Congenic strains displaying similar clinical phenotype of arthritis represent different immunologic models of inflammation

V. A. Adarichev, A. Vegvari, Z. Szabo, K. Kis-Toth, K. Mikecz, T. T. Glant

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Proteoglycan (PG)-induced arthritis (PGIA) is an autoimmune inflammatory disease controlled by multiple genes in the murine genome. BALB/c × DBA/2 congenic strains carrying four major PGIA chromosome loci were immunized, and positions of loci on chromosomes 3, 7, 8 and 19 (loci Pgia26, Pgia21, Pgia4 and Pgia12, respectively) were confirmed. Each congenic strain exhibited a different pattern of regulation of clinical and immunologic features of PGIA, and these features were significantly influenced by gender. Locus Pgia26 delayed PGIA onset in males and females, and the effect was associated with a lower rate of antigen-induced lymphocyte proliferation and lower production of interferon-γ (IFN-γ), tumor necrosis factor-α (TNF-α) and interleukin-4 (IL-4). Pgia12 similarly delayed onset in males, but the effect was achieved by elevated proliferation of PG-specific lymphocytes and enhanced production of IFN-γ and IL-4. The effect of the Pgia21 locus was arthritis-suppressive in females but PGIA-permissive in congenic males. These opposite effects are attributed to two-fold higher serum autoantibody and IL-6 levels in males than in females. Our study supports the idea that each congenic strain represents a different immunologic subtype of PGIA, providing an explanation for the complex etiology and various clinical phenotypes of rheumatoid arthritis.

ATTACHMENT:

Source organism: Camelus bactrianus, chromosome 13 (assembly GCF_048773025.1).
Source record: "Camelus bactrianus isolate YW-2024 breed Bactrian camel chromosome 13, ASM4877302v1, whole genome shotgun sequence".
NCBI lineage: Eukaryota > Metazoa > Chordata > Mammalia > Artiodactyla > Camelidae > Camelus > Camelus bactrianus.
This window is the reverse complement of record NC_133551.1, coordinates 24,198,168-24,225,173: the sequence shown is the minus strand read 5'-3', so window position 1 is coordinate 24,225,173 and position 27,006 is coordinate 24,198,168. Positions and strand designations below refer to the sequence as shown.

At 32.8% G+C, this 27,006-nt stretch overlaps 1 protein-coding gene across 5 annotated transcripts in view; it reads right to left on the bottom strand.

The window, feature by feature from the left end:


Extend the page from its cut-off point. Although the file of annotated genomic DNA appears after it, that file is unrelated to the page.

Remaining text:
Original languageEnglish
Pages (from-to)591-601
Number of pages11
JournalGenes and Immunity
Issue number7
Publication statusPublished - Jul 25 2008


ASJC Scopus subject areas

  • Immunology
  • Genetics
  • Genetics(clinical)

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